“Is cotton wool made of cotton or wool?” That throwaway question was the end of one of my links when presenting on a UK radio station. The phone console lit up, all lines were flashing, and each caller was telling me what they thought it was made of. Well, I wasn’t expecting that!
Later in the show, it was a “winning weekend” giveaway. Nothing big but we still couldn’t answer every call, as so many people were joining in.
These examples are just two of many that gets to the heart (no pun intended) of the wonderful world of radio. A world I have loved being part of since the days I listened to Tony Blackburn doing the BBC Radio 1 Breakfast Show. That experience of listening to how he put his links together, how he got listeners calling in, the jingles and all the brilliant music, was an experience that sums up what radio is all about. I joined a local hospital radio station at the age of 14 and my radio career kicked off!
Meeting Tony Blackburn at the Radio 1 roadshow.
Over the last 30 years, I’ve had so many brilliant experiences courtesy of radio. When presenting on-air, it’s just breathtaking how many people listen, interact, turn up at the studio door(!), talk to you in a shop, want to hear what it’s like. In the early days on hospital radio, it was lovely to receive the occasional letter from a listener saying what a difference my show had made to a fairly lonely and worrying time in hospital. Those were the special ones.
As a child in the 80s, I marvelled at the Radio 1 Roadshow -for those outside of the UK, a 6 week tour of the UK’s premier beaches and parks with an OB truck and a live radio show .with the thousands of people that flocked from all over the place to get their radio experience in the flesh as well as in their ears.
The Radio 1 Roadshow
Technology has meant that things have moved on a bit since the 80s with so many more ways for listeners to engage with the radio experience. Stations have apps, multiple spin off stations, big name star DJs, ‘event’ experiences like Radio 1’s Big Weekend or Capital’s Summertime Ball. Put that together with all the social feeds and there is a far richer experience to be had with radio in 2020. And it just keeps getting better.
In the UK, where I’m based, there’s so many opportunities to get involved… from Ken Bruce’s Popmaster (yes, I was a contestant a few years back!) to Roman Kemp’s Secret Sound, Greg James’ Better Days Quiz to Heart’s 30k giveaway, radio has never been in a better place.
As a listener, we can choose to actually interact on-air, or join thousands playing along at home. It’s no longer about ‘broadcasting’ from station to listener, it’s now much more of a two-way experience. As a listener, I can choose to engage as much or as little as I want. And, if I sign up and give my details to station apps, they can give me an even better experience, targeting ads and, in the case of many commercial stations, removing some of them completely. It’s a value-exchange isn’t it. As a marketer, so I’m fascinated with all the rich insights I get about my precious listeners (where stations can ultimately sell even more ads), exchanging some personal data for some extra radio goodies.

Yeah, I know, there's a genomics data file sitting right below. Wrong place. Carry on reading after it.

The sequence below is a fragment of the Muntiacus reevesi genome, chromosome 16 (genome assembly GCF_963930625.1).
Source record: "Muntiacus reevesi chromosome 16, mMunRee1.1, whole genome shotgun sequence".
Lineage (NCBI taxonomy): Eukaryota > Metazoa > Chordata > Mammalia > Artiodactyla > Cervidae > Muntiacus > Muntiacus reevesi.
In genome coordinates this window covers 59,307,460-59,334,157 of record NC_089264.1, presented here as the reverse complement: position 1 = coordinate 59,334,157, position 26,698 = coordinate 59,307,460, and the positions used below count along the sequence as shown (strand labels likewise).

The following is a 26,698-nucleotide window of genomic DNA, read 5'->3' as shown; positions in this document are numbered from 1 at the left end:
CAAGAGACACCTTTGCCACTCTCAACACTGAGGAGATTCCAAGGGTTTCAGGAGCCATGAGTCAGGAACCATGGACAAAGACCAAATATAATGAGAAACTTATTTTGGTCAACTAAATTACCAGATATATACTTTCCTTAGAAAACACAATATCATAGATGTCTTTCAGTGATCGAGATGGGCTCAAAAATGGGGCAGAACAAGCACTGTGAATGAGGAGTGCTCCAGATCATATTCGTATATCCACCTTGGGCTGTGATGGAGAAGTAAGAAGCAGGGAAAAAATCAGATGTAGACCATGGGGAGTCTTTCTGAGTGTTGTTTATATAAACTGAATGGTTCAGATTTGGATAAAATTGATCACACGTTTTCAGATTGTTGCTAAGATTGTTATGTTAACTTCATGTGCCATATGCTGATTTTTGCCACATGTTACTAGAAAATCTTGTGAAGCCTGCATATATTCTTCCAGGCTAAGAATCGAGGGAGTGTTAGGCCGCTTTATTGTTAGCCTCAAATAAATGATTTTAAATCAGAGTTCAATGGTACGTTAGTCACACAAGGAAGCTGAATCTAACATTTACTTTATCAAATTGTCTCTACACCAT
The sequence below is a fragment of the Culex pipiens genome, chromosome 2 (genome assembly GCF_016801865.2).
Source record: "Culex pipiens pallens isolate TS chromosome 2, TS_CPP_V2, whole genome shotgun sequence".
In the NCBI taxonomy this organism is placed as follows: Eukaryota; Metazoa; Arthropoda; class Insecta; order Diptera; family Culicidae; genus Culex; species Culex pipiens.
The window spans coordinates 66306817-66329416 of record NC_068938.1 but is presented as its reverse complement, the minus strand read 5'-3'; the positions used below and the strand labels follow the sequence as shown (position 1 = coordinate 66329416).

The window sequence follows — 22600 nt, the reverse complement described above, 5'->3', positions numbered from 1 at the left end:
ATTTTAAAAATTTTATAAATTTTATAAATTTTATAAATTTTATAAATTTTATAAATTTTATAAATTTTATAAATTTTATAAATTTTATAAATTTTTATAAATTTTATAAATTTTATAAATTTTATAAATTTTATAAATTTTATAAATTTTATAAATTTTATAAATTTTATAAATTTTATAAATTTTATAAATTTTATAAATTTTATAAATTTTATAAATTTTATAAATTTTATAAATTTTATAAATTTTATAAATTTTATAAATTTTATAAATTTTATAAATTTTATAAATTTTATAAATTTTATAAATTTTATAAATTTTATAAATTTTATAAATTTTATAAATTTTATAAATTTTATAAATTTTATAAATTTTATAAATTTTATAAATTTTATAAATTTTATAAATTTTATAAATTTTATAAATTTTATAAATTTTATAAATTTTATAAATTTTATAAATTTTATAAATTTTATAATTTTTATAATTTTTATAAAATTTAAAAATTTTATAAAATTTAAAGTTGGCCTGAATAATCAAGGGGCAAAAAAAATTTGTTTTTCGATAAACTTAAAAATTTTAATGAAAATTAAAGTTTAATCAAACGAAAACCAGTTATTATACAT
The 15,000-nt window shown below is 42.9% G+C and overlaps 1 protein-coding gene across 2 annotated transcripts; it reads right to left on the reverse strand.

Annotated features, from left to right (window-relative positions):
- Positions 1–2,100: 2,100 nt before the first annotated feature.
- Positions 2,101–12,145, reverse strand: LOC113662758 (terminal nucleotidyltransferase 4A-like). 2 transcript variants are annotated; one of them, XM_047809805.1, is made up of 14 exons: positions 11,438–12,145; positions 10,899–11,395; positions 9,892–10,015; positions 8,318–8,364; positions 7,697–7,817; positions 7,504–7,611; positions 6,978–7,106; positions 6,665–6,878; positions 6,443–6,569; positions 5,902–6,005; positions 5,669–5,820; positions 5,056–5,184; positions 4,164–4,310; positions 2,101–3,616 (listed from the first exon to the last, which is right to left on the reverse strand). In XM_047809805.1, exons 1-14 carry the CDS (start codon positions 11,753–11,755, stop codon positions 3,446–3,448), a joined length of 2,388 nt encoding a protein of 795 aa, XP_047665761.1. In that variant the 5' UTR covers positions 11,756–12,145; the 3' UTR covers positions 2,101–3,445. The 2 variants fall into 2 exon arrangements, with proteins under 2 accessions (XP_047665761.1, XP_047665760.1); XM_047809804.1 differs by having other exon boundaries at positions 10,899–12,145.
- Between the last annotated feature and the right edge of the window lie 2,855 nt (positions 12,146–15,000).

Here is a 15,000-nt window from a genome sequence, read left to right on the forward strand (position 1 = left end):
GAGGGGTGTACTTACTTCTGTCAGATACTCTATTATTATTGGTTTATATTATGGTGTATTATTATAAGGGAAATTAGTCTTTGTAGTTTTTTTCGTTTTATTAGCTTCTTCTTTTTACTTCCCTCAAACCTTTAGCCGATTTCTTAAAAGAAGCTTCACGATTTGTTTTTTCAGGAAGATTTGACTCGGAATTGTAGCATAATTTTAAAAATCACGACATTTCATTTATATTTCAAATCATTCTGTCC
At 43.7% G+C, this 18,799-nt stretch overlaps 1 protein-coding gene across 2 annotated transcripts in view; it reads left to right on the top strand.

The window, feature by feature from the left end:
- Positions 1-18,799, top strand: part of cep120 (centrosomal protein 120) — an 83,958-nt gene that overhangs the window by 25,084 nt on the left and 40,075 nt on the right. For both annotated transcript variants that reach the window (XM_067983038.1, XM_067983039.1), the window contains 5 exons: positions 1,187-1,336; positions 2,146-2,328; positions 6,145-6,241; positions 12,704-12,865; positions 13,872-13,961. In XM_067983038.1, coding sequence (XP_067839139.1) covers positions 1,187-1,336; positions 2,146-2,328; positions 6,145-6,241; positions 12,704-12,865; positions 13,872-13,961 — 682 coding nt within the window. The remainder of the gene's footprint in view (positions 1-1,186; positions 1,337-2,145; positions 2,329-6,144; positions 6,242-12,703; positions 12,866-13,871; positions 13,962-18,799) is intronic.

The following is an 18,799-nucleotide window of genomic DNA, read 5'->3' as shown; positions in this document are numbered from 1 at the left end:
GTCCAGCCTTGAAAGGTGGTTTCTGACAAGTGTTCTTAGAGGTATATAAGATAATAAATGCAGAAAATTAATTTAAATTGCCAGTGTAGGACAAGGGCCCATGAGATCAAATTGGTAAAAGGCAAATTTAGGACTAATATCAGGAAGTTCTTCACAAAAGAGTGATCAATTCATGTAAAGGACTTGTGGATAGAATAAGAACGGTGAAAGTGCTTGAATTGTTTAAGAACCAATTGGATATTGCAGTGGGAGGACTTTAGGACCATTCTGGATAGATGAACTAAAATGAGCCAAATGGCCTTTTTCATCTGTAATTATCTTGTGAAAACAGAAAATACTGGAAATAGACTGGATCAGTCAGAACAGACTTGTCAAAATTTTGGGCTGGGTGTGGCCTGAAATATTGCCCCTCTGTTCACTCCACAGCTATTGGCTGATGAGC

Despite increases in the popularity of music streaming services such as Spotify and Apple Music, at least 90% of households listen to radio at least once a week in the UK, Sweden, Poland and China (‘The International Communications Market, 2017).
Radio is not just back in the spotlight… it never came out of it. After the birth of many different independent stations with different brand identities all over the country, it feels like the industry has got its act together. Don’t get me wrong. As a Kent lad, I loved Invicta FM, Mercury and others. And whilst it’s sad to see the job opportunities shrinking for presenters, there is far more thought, strategic vision and brand focus, which ultimately gives listeners a better experience, and advertisers more return on their investment.
According to the latest figures from Radiocentre, 36m listeners tune into commercial radio in the UK each week, which provides a compelling reason for advertisers to, well, advertise. It’s such an immediate medium, as I’ve found as a presenter, and businesses can turn around ads super quickly. Value is good too, delivering £7.70 revenue on average for every pound spent (Radiocentre). So, radio is a great experience for thousands of businesses as well.
Where will this love affair with radio go next? One thing’s for sure, it’s here to stay, providing a familiar voice, entertainment and education for all who want to listen. For me, my experience -no… my love -for radio continues, not just as a presenter, but with the weekly show that my two daughters are presenting for the local hospital children’s ward. They love it, the local kids love it, and they just won a National Award recognising their achievement. It’s a brilliant thing to do together, and my experience just gets better.
Our thanks to Adrian for sharing with us his love of radio. Blueprint help businesses create experiences at every stage of the customer journey, if you need help with using radio to create a customer experience. Get in touch.